Homesickness

homesick-childHomesickness is a strong longing for home or a person associated with home, such as a parent or sibling.

What is Homesickness?

Homesickness can feel similar to grief, and a person experiencing homesickness is grieving the temporary—or sometimes permanent—loss of the comforts of home. Many people experience mild homesickness when they move, and this low-level homesickness might include brief pangs of longing for home and periodic feelings of nostalgia. However, homesickness can also be an overwhelming emotion that interferes with adjustment and normal functioning. People experiencing this kind of homesickness may be anxious, depressed, cry frequently, or have difficulty keeping track of daily routines.

What Causes Homesickness?

A sudden change in environment can cause homesickness in a wide variety of people. Because children’s identities and sense of security are intimately tied to family and home, however, they are especially prone to homesickness. A child might become homesick while away at camp or when spending the night at a friend’s house.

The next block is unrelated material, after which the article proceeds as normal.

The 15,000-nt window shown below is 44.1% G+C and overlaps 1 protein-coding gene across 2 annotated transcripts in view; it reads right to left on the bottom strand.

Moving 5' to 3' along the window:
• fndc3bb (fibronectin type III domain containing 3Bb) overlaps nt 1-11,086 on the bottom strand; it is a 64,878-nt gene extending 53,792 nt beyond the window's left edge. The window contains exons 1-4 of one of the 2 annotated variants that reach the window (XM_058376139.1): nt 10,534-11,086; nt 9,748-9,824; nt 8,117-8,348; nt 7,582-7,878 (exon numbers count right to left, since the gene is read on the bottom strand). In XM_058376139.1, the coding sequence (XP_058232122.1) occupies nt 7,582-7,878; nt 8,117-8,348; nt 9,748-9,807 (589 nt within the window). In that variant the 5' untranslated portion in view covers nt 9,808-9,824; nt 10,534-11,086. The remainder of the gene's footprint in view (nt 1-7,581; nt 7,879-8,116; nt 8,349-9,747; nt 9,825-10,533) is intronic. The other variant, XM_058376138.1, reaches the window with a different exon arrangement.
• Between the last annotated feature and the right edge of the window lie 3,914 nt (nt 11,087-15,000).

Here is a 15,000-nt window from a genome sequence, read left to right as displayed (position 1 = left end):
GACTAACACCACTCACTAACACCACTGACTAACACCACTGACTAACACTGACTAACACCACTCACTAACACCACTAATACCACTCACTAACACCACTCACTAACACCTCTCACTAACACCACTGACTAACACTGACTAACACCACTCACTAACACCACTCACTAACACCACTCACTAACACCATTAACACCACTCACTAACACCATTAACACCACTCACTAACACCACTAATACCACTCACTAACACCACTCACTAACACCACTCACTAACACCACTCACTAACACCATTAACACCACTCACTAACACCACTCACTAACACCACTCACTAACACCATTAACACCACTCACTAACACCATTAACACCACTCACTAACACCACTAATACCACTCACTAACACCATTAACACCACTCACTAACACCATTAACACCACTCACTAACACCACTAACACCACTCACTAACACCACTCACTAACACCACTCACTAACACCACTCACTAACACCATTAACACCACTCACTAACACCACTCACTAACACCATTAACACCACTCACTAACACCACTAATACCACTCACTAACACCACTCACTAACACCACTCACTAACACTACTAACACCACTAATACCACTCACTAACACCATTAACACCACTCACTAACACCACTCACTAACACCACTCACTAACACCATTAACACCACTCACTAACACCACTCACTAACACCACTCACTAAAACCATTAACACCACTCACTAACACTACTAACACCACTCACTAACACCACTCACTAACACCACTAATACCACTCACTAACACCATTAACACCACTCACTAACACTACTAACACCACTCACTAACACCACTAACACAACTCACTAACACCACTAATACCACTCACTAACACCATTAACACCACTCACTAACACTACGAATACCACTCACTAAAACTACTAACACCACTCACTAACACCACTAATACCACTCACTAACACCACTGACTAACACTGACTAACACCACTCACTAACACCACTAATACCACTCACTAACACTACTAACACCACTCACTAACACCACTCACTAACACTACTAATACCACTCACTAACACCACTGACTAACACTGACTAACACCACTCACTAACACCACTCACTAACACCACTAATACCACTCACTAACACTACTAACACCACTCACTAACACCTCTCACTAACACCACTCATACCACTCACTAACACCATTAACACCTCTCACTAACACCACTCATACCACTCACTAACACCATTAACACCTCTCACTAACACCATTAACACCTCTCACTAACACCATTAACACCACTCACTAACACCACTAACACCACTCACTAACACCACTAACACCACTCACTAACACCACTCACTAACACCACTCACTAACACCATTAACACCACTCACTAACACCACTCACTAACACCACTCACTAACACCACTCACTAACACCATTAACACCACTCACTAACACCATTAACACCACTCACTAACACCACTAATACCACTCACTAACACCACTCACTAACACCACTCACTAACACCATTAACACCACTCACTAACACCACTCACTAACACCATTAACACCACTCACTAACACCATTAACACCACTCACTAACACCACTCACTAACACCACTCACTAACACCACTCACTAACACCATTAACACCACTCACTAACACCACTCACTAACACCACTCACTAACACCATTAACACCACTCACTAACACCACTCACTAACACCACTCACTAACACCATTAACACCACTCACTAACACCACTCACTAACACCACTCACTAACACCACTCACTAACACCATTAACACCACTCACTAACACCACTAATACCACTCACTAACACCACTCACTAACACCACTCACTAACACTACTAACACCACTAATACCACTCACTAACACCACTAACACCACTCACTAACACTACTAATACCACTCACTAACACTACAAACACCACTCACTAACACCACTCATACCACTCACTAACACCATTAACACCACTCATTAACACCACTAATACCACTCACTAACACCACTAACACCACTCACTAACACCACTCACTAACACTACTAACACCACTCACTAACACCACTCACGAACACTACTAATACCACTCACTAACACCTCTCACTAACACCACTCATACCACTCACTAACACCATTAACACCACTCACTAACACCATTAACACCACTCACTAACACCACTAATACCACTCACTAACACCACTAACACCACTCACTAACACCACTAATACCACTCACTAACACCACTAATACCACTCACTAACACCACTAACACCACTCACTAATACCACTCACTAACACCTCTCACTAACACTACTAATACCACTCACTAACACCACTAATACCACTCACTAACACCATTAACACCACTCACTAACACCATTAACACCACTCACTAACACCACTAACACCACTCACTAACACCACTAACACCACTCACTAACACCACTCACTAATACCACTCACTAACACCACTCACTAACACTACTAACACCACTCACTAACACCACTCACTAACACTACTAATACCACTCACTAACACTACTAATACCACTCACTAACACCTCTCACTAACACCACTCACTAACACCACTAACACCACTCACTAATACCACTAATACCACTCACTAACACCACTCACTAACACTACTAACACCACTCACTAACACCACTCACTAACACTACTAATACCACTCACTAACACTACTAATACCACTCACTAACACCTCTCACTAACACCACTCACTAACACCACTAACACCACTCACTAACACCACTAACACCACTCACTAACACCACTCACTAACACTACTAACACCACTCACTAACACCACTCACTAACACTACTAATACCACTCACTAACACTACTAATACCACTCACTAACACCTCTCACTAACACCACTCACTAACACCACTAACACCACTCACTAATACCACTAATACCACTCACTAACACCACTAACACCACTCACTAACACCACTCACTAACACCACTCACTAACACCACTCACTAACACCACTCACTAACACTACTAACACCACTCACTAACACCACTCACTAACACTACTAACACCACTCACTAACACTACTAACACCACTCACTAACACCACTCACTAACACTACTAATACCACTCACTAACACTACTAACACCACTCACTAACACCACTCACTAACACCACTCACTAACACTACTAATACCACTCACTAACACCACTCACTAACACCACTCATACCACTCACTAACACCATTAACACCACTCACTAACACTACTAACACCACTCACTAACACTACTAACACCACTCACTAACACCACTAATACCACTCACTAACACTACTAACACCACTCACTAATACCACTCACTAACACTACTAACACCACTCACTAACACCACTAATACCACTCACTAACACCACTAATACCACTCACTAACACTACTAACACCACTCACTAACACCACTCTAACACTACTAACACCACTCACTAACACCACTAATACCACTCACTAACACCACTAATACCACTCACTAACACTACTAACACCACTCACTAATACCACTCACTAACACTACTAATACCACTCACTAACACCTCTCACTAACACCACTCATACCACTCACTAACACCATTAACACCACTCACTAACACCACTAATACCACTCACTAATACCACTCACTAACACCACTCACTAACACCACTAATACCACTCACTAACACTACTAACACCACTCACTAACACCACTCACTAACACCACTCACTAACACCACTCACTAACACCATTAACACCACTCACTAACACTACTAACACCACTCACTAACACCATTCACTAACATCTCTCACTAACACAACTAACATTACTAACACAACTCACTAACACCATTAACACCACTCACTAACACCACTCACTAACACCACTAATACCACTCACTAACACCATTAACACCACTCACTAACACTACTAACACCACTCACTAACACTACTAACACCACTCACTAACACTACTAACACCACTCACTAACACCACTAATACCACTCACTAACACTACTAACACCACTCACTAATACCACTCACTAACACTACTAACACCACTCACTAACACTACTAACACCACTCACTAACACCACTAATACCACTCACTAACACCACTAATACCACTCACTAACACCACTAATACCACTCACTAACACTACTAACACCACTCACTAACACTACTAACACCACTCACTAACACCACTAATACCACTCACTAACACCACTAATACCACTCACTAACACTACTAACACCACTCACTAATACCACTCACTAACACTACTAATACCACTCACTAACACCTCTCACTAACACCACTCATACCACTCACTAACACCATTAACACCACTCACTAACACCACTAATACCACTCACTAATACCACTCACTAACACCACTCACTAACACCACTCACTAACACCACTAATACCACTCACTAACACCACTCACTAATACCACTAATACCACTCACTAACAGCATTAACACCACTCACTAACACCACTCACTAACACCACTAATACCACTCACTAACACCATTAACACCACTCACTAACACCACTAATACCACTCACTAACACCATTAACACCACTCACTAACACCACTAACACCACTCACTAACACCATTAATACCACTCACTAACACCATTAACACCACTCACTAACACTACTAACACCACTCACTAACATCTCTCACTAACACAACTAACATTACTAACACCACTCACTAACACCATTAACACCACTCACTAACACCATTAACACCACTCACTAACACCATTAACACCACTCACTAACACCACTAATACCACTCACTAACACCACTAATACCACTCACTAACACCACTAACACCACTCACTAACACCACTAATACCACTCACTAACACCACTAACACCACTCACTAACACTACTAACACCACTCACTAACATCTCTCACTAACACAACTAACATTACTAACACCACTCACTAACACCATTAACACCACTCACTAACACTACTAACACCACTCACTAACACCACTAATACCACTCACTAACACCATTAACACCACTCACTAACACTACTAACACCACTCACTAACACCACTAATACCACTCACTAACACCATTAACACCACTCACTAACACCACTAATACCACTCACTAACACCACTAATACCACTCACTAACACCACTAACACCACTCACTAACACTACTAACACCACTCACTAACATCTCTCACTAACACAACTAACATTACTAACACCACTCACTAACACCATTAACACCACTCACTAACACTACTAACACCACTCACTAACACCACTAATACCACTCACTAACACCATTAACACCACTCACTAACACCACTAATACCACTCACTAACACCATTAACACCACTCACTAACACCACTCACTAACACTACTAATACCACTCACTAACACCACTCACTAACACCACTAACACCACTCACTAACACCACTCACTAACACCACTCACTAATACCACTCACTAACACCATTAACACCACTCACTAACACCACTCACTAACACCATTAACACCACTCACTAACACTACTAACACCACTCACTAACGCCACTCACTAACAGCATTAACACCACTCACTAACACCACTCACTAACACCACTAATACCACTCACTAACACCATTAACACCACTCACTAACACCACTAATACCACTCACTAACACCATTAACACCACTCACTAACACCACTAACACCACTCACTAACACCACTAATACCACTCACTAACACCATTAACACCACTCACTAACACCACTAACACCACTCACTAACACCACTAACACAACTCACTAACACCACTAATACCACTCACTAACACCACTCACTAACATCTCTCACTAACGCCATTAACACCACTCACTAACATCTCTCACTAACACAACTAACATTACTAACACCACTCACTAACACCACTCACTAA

College students often experience homesickness when they go away to school, particularly if school is far from home or the culture on campus is dramatically different from family culture.

What Causes Homesickness?

The primary cause of homesickness is a sudden transition or separation from home, but some people are more prone to homesickness than others. Children with a history of anxiety and shy children may be especially prone to homesickness. College students who have never been away from home or who have trouble making friends are also more likely to develop homesickness.

Homesickness is not a mental illness, and does not require treatment. However, therapy can help people adjust to new environments. In some cases, homesickness may lead to or exacerbate certain mental health conditions such as anxiety and depression.

Reference:

  1. Thurber, C. A., & Walton, E. A. (2007). Preventing and Treating Homesickness. Child and Adolescent Psychiatric Clinics of North America, 16(4), 843-858. doi: 10.1016/j.chc.2007.05.003

Last Updated: 08-7-2015

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